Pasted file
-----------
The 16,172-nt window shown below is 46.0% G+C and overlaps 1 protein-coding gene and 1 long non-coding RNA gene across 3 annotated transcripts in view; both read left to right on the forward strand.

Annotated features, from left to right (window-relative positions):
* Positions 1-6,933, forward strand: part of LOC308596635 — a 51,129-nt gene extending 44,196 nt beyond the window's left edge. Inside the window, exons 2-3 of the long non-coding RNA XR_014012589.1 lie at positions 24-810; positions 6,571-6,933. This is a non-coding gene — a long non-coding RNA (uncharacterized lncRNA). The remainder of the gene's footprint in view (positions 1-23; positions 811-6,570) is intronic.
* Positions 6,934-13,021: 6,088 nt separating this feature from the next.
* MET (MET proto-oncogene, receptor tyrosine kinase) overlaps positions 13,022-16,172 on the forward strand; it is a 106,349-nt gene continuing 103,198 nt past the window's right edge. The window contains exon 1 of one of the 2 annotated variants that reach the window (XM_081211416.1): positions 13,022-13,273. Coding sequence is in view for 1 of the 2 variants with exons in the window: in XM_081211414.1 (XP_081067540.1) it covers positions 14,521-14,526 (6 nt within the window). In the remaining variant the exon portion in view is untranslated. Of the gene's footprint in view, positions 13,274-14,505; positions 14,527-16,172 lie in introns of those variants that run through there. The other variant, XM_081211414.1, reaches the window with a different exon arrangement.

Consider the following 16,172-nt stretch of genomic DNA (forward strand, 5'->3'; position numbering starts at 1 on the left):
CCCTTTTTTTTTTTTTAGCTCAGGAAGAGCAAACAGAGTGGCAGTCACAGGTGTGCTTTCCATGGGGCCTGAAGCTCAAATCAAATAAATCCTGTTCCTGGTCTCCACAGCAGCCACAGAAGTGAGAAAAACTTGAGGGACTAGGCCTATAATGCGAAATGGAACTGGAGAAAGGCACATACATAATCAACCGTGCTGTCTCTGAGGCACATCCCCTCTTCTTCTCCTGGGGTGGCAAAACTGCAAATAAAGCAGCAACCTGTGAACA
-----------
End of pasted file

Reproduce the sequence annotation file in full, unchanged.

The 16,172-nt window shown below is 46.0% G+C and overlaps 1 protein-coding gene and 1 long non-coding RNA gene across 3 annotated transcripts in view; both read left to right on the forward strand.

Annotated features, from left to right (window-relative positions):
* Positions 1-6,933, forward strand: part of LOC308596635 — a 51,129-nt gene extending 44,196 nt beyond the window's left edge. Inside the window, exons 2-3 of the long non-coding RNA XR_014012589.1 lie at positions 24-810; positions 6,571-6,933. This is a non-coding gene — a long non-coding RNA (uncharacterized lncRNA). The remainder of the gene's footprint in view (positions 1-23; positions 811-6,570) is intronic.
* Positions 6,934-13,021: 6,088 nt separating this feature from the next.
* MET (MET proto-oncogene, receptor tyrosine kinase) overlaps positions 13,022-16,172 on the forward strand; it is a 106,349-nt gene continuing 103,198 nt past the window's right edge. The window contains exon 1 of one of the 2 annotated variants that reach the window (XM_081211416.1): positions 13,022-13,273. Coding sequence is in view for 1 of the 2 variants with exons in the window: in XM_081211414.1 (XP_081067540.1) it covers positions 14,521-14,526 (6 nt within the window). In the remaining variant the exon portion in view is untranslated. Of the gene's footprint in view, positions 13,274-14,505; positions 14,527-16,172 lie in introns of those variants that run through there. The other variant, XM_081211414.1, reaches the window with a different exon arrangement.

Consider the following 16,172-nt stretch of genomic DNA (forward strand, 5'->3'; position numbering starts at 1 on the left):
CCCTTTTTTTTTTTTTAGCTCAGGAAGAGCAAACAGAGTGGCAGTCACAGGTGTGCTTTCCATGGGGCCTGAAGCTCAAATCAAATAAATCCTGTTCCTGGTCTCCACAGCAGCCACAGAAGTGAGAAAAACTTGAGGGACTAGGCCTATAATGCGAAATGGAACTGGAGAAAGGCACATACATAATCAACCGTGCTGTCTCTGAGGCACATCCCCTCTTCTTCTCCTGGGGTGGCAAAACTGCAAATAAAGCAGCAACCTGTGAACA